From what's been seen so far, there's little doubt that Civilization V is going to be a lot of fun when it's released on September 21, but what happens when you get tired of playing against only the AI? Well, then it's time to dive into the multiplayer mode and add one or more friends. I had the chance to get a look at how the game performs with others, and though it's difficult to make any sort of judgment call after only a few hours of play, it seems to be something Civ fans are going to like.
In the preview build we have access to, which keep in mind is not a complete version of the game, there's room to invite up to 16 players into a match, and it appears as though you can mix AI opponents with human players. Each can be set on a team depending on how you want to set alliances, and for hosting there are a large number of tweaks that can be made to how a match plays out.
For example, on the hosting screen you can set a number of city-states, currently maxed out at 28, can set a map type and size, the starting era, age of the world, temperature, rainfall, sea level, and abundance of resources. Victory conditions can also be customized, as there are individual check boxes for time, science, domination, cultural, and diplomatic variations and they're not mutually exclusive.
If you really want to switch up the experience, the advanced game options tab lists quite a few check boxes. You can opt to turn on random personalities to make enemy AI leaders behave unlike they normally do, can increase the rate at which barbarians spawn, and can set it so human players are limited to building and owning one city. You'll also be able to adjust the game so you're never allowed to burn down cities, you can remove barbarians and ruins from the map, can set a timer that'll end a turn when the countdown expires, can set the game to end when the maximum number of turns is reached, and make it so in order to be eliminated all cities and units have to be wiped out.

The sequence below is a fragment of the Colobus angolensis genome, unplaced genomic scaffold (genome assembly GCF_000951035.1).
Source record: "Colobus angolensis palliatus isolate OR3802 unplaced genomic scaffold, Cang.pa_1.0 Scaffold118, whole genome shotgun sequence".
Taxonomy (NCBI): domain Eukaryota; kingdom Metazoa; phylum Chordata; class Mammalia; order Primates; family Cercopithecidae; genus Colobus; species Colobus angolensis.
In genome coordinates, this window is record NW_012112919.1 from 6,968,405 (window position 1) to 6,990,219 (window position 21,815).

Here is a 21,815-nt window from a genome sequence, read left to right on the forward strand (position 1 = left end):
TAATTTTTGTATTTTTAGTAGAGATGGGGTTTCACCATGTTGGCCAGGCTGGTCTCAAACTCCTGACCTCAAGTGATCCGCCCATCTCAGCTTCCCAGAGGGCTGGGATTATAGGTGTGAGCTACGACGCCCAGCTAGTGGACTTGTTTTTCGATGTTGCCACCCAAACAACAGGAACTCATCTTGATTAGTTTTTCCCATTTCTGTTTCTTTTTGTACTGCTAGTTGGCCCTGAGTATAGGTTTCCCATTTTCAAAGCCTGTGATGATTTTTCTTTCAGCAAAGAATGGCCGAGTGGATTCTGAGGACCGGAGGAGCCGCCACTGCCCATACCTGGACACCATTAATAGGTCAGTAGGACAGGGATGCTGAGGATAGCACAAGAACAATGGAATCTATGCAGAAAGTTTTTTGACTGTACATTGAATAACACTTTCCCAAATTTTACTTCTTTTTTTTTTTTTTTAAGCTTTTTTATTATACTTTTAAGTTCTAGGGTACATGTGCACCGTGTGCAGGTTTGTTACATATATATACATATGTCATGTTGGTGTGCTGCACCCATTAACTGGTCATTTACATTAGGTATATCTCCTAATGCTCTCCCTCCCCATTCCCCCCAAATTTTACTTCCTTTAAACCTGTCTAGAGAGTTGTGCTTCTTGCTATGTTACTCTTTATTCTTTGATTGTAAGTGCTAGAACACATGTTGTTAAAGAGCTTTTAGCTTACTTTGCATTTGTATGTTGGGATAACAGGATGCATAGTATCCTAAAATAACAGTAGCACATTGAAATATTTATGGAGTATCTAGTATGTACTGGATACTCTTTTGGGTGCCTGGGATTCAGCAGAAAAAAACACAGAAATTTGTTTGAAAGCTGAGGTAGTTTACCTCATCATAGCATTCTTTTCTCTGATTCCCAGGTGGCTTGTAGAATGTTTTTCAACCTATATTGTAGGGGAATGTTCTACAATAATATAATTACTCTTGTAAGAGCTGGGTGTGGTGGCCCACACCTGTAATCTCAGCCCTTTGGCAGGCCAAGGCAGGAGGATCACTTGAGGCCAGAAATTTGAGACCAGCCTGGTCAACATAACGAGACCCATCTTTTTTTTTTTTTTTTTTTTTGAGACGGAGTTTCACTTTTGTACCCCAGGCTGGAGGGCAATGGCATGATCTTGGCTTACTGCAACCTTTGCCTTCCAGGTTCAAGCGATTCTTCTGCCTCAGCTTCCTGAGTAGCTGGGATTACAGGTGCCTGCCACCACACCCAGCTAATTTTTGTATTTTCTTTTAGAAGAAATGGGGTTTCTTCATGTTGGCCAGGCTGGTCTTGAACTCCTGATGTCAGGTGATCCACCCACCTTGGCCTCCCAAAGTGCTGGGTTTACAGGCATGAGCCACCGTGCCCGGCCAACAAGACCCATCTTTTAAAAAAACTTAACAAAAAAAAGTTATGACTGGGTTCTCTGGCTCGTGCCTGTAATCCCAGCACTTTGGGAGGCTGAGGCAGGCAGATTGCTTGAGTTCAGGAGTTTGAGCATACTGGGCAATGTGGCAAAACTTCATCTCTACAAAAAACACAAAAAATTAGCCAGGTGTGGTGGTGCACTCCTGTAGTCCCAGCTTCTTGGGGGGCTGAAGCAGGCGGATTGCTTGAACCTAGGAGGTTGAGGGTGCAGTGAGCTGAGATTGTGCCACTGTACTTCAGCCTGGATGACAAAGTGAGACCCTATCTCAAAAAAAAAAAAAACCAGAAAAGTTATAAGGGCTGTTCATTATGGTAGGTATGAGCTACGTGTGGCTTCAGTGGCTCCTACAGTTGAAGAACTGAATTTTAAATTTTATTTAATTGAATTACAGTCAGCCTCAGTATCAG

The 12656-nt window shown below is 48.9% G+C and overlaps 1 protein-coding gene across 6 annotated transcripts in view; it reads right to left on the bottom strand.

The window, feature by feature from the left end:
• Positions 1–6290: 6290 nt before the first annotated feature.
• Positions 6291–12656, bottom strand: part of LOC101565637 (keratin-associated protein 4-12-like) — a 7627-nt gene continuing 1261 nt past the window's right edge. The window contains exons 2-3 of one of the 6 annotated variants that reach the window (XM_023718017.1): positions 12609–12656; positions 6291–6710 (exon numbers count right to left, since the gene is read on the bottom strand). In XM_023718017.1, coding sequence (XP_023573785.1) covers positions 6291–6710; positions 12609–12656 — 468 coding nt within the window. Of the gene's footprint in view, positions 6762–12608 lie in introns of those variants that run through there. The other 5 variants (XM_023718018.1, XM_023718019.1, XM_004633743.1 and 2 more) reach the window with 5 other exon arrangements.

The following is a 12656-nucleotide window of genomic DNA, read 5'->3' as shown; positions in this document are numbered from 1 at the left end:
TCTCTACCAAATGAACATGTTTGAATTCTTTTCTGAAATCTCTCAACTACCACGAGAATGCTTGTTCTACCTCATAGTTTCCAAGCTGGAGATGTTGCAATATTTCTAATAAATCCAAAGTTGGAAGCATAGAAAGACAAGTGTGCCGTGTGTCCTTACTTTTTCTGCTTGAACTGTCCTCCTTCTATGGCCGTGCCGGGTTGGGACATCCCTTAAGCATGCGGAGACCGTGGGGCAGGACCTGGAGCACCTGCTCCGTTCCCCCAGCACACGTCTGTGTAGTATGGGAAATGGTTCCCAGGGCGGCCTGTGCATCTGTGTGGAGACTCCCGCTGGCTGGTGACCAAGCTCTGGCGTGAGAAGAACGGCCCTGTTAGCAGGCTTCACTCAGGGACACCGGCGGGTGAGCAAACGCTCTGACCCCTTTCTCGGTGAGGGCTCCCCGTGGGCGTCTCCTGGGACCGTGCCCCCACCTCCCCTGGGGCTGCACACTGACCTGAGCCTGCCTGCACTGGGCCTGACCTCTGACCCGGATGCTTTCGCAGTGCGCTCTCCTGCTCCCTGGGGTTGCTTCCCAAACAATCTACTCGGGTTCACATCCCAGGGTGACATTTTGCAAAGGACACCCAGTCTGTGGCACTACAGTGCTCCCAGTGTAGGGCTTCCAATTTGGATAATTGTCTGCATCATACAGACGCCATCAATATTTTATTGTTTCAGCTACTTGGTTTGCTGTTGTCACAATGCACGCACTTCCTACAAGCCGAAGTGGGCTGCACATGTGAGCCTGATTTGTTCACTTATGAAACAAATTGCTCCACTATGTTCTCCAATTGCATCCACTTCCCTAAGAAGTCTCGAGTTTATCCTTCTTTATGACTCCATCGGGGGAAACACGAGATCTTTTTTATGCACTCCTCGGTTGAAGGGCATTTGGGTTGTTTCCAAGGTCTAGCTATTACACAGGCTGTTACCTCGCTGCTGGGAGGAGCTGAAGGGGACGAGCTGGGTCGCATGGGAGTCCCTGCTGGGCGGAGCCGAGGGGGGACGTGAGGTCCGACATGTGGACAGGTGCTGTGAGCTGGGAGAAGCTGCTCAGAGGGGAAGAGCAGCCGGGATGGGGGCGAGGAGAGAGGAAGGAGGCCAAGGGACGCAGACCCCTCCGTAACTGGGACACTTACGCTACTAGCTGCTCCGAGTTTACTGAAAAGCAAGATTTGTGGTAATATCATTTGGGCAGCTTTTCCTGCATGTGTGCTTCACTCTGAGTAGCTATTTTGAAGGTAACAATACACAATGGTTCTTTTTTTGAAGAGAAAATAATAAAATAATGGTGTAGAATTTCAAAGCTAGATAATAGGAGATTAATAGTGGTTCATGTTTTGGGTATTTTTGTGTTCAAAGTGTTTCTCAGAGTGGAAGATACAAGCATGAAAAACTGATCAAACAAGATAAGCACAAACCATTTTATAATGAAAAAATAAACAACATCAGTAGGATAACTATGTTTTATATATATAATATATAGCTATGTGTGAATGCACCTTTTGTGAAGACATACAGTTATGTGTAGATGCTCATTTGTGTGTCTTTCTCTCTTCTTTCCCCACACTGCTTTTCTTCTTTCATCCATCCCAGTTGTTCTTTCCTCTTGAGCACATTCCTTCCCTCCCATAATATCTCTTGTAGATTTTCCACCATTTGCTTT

There will be the ability for the host to save the game while playing online and reload at a later time. It appears that each participant will have auto-save files stored on the fly that can be loaded later even if you weren't the host. There'll be more to talk about once the final version is made available, but this seems like solid way to keep longer online contests going.
For preview I jumped into a game with three others and the action zipped along fairly quickly. Of course we were starting from scratch so there weren't any particularly complicated decisions to make, and the code was still a little buggy so hopefully some of the choppiness and chat issues are ironed out when the game is ready to go. As you play on the right side of the screen you'll see each player's score and whose turn it is. There's a chat field in the upper right of the screen for engaging in civil conversation or trash talking. Between turns you can survey your territory and then when it's your turn to move, it'll let you go at it, moving troops, setting up research and production queues, building mines and roads and whatever else you need to do to gain the upper hand.
Seems pretty cool so far, and expect more once we can dig into a final version. And in case you forgot, the release date is less than two weeks away.
Review from IGN
Images from Google
Videos from YouTube